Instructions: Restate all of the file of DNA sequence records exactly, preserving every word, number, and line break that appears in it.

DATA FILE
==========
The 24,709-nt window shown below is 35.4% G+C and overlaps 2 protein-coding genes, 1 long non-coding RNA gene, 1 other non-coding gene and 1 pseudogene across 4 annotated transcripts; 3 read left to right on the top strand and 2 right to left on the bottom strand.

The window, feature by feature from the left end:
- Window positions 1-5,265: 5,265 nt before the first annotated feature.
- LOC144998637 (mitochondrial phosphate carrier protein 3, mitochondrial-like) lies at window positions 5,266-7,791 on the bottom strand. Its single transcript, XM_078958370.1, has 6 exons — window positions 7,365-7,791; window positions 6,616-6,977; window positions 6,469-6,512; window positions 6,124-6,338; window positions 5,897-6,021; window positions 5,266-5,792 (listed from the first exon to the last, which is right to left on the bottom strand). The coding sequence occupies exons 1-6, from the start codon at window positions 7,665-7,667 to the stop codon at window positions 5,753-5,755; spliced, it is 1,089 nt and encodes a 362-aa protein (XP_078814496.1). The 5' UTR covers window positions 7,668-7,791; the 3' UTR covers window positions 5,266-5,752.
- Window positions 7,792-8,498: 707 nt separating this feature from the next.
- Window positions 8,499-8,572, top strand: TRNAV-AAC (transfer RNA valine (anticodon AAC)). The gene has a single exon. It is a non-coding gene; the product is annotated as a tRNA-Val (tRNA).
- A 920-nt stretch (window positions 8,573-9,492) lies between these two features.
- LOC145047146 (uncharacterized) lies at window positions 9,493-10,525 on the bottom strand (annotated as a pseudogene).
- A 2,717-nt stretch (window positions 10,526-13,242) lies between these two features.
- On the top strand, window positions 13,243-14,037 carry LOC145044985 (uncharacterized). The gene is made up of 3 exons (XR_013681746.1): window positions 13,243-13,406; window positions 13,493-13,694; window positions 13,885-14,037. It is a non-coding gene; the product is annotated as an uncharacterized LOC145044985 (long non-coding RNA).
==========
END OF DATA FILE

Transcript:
The 24,709-nt window shown below is 35.4% G+C and overlaps 2 protein-coding genes, 1 long non-coding RNA gene, 1 other non-coding gene and 1 pseudogene across 4 annotated transcripts; 3 read left to right on the top strand and 2 right to left on the bottom strand.

The window, feature by feature from the left end:
- Window positions 1-5,265: 5,265 nt before the first annotated feature.
- LOC144998637 (mitochondrial phosphate carrier protein 3, mitochondrial-like) lies at window positions 5,266-7,791 on the bottom strand. Its single transcript, XM_078958370.1, has 6 exons — window positions 7,365-7,791; window positions 6,616-6,977; window positions 6,469-6,512; window positions 6,124-6,338; window positions 5,897-6,021; window positions 5,266-5,792 (listed from the first exon to the last, which is right to left on the bottom strand). The coding sequence occupies exons 1-6, from the start codon at window positions 7,665-7,667 to the stop codon at window positions 5,753-5,755; spliced, it is 1,089 nt and encodes a 362-aa protein (XP_078814496.1). The 5' UTR covers window positions 7,668-7,791; the 3' UTR covers window positions 5,266-5,752.
- Window positions 7,792-8,498: 707 nt separating this feature from the next.
- Window positions 8,499-8,572, top strand: TRNAV-AAC (transfer RNA valine (anticodon AAC)). The gene has a single exon. It is a non-coding gene; the product is annotated as a tRNA-Val (tRNA).
- A 920-nt stretch (window positions 8,573-9,492) lies between these two features.
- LOC145047146 (uncharacterized) lies at window positions 9,493-10,525 on the bottom strand (annotated as a pseudogene).
- A 2,717-nt stretch (window positions 10,526-13,242) lies between these two features.
- On the top strand, window positions 13,243-14,037 carry LOC145044985 (uncharacterized). The gene is made up of 3 exons (XR_013681746.1): window positions 13,243-13,406; window positions 13,493-13,694; window positions 13,885-14,037. It is a non-coding gene; the product is annotated as an uncharacterized LOC145044985 (long non-coding RNA).